at least, that's the way i see it, but then from my point of view "us" is more important than either family. since that doesn't seem to be the case here, maybe my solution isn't the right one either. i dunno. maybe the revolution will come and save us from worrying about such people?
posted by andrew cooke at 2:53 PM on May 24, 2004

The only sense I find in "the two months salary" is a person will hopefully make more money in the future. Which will allow that person to spend more money on their love, outdoing their past gift. $10,000 for ring sounds plenty for a 50 year anniversary tho.

"Run!' Forrest run!'"; just because the fact he had to find justification in it all.
posted by thomcatspike at 2:59 PM on May 24, 2004

They do have "man made" diamonds today which are not zirconium and are cheaper, if size matters.
posted by thomcatspike at 3:02 PM on May 24, 2004

it was really getting to her
Here lies the main problem. Husband my parents think our marriage would do better if we... The NY attorney title is an excuse.
posted by thomcatspike at 3:05 PM on May 24, 2004

This is why I need to not be a lawyer anymore.
posted by monju_bosatsu at 3:06 PM on May 24, 2004

The fact that this person bought an inanimate object representing two months worth of work in order to impress his fiance and her family, shows you what kind of values they hold. And the fact that your friend caved and went with their idea is a hint to either his weakness or commonallity in values.

If she had her head on straight she'd tell her family to keep out of her relationship and to keep their ring-size opinions to themselves. If he doesn't run and if she doesn't tell her family to keep out of their business, then I guess they were made for each other.

Going on 7 years of marriage so I'm still a newbie, but if I were your friend, I'd run. This is only a foreshadow of things to come.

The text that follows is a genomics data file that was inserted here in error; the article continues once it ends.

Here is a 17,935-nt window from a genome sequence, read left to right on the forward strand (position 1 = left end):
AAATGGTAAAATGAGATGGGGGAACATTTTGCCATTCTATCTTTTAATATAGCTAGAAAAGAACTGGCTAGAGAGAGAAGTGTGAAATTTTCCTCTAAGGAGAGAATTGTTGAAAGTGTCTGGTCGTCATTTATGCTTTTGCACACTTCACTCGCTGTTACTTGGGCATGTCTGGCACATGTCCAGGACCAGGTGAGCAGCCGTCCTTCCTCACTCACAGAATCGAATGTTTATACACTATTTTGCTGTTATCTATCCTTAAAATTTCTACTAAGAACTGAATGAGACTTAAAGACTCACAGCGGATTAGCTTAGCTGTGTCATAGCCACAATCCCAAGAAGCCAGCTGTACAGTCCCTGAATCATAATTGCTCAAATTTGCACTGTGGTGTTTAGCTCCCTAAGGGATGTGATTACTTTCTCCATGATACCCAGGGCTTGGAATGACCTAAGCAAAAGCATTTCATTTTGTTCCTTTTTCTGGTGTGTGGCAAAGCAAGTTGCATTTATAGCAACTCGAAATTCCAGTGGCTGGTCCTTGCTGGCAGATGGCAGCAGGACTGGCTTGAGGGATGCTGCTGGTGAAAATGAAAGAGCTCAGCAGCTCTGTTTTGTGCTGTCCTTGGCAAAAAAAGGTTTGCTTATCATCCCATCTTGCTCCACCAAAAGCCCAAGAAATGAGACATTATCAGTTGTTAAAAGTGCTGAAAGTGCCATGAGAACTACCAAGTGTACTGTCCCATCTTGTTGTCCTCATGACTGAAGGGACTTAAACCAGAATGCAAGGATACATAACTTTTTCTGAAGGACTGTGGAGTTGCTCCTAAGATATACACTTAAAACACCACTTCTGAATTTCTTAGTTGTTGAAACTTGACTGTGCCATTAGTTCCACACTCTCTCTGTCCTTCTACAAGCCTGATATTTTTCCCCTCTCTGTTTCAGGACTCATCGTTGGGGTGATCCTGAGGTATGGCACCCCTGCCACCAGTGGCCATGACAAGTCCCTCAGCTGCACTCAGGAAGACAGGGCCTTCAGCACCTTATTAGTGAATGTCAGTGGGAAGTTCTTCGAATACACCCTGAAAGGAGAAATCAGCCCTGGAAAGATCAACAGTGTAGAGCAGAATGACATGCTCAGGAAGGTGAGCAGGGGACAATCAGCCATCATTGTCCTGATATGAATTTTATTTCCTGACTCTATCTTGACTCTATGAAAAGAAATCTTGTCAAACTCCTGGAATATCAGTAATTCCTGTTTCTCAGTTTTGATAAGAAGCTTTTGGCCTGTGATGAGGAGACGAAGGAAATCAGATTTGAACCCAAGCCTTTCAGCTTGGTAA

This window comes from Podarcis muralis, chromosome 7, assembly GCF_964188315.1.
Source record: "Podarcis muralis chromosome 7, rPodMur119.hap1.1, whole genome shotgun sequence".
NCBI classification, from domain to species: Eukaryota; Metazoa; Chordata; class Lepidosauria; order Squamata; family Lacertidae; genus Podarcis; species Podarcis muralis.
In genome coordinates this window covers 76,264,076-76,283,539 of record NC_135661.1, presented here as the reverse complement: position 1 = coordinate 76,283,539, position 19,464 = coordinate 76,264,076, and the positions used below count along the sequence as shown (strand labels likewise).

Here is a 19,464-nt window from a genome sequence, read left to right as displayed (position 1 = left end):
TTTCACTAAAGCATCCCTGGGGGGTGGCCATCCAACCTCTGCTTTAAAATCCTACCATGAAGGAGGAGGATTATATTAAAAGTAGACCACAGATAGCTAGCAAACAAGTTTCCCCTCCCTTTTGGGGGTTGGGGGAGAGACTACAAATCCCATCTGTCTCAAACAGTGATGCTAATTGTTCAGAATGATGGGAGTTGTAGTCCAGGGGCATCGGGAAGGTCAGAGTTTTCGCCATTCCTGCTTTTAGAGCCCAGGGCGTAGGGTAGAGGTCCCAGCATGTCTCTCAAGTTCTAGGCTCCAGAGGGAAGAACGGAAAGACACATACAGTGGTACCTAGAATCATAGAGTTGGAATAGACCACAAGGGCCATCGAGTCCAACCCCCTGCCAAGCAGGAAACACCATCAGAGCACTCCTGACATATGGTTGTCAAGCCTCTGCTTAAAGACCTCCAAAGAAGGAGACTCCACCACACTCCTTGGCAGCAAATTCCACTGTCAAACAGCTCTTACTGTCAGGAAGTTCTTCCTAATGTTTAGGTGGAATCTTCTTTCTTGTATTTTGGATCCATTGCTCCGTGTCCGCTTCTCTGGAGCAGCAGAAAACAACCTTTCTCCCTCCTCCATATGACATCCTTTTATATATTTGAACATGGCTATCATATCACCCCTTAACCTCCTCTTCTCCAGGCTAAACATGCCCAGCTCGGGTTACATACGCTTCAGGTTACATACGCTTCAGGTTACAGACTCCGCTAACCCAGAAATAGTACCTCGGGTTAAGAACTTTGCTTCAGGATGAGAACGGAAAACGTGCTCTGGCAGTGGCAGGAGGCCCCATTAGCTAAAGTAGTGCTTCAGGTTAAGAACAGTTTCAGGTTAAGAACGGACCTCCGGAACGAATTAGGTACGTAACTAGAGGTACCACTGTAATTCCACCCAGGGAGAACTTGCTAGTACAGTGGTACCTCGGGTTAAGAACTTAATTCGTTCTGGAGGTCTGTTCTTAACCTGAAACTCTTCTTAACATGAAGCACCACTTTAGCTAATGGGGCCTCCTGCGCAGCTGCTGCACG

posted by Tacodog at 3:11 PM on May 24, 2004

I'll agree that the entire scenario is cause for some alarm, but let's assume these are grown up people making valid decisions, and 'RUN' is not an answer.

One thing I've found in my own and in others' experience is that playing a significant role in the design of the ring can make a much bigger difference than the carat size. A ring the giver helped design which expresses both parties aesthetic, and is very much suited to the individual, is generally going to get a better response than a generic but huge ring.

If this is *not* the case, definately RUN.
posted by freebird at 3:14 PM on May 24, 2004

Here's what you (sorry "he") should do:

1) take the ring back, buy a 1/2 month salary or so-one.
2) give to fiancee
3) if fiance wants out, allow her to leave
4) if fiance is content, keep 'er
5) profit?
posted by signal at 3:16 PM on May 24, 2004

not to mention the fact that diamonds are a strange fruit harvested by slave-labor. Count me out of that.

Since it hasn't been mentioned yet, it's worth repeating that the Canadian diamond industry is actually very progressive from both environemental and labor practice perspectives.

That doesn't mean the hunk of carbon they are selling you is really worth $10,000, but at least it's not covered in blood.
posted by malphigian at 3:20 PM on May 24, 2004

How about this - the two of them need a relationship counseling class. (for one example, see my previous post about PAIRS). She may or may not be "a great girl" but he needs to know if this is going to be a pattern in their relationship. And, if it is, whether or not he can handle it for the next N years (where N is a number >0). The class should help both of them work out this potentially HUGE problem, as well as many others.

Then, if he decides to run, he'll know exactly why (and that he's doing it for the right reasons).
posted by Irontom at 3:22 PM on May 24, 2004

"He didn't want to, but he did it anyway, cause her family was giving her the "If he loves you, he'd spend the money" spiel and it was really getting to her."

Your friend is in dire trouble. The bride, and her family, are being on their best behavior right now. It gets much worse later.

Here we have a controlling, manipulative brood who are all about money and appearances. She's not a great girl, she's a spoiled, superficial princess.

If she said flat out, "I've always wanted a bigass rock, and you knew that. Now you have to buy it. I'll buy you some stupidly expensive thing for your birthday.", that would be one thing. But the manipulative angle is a very nasty. And the manipulative family thing is guaranteed trouble. Not maybe. Guaranteed.

Your friend is in dire trouble. It's not too late. Walk away. All he's getting for his 10K is a big dose of denial.
posted by y6y6y6 at 3:26 PM on May 24, 2004

I agree strongly with y6y6y6.
posted by vacapinta at 3:35 PM on May 24, 2004

You're doomed.

It may be hard to see this now, but $10K is just a down payment on a lifetime of assuaging this woman's lack of self-esteem.
posted by _sirmissalot_ at 3:47 PM on May 24, 2004

He just became engaged to her family.
posted by thomcatspike at 3:52 PM on May 24, 2004

> let her female friends and relations know that she's marrying a $60K/year
> kind of guy.

$60K/year is impressive in NYC? Who woulda thought it?
posted by jfuller at 3:58 PM on May 24, 2004

> He just became engaged to her family.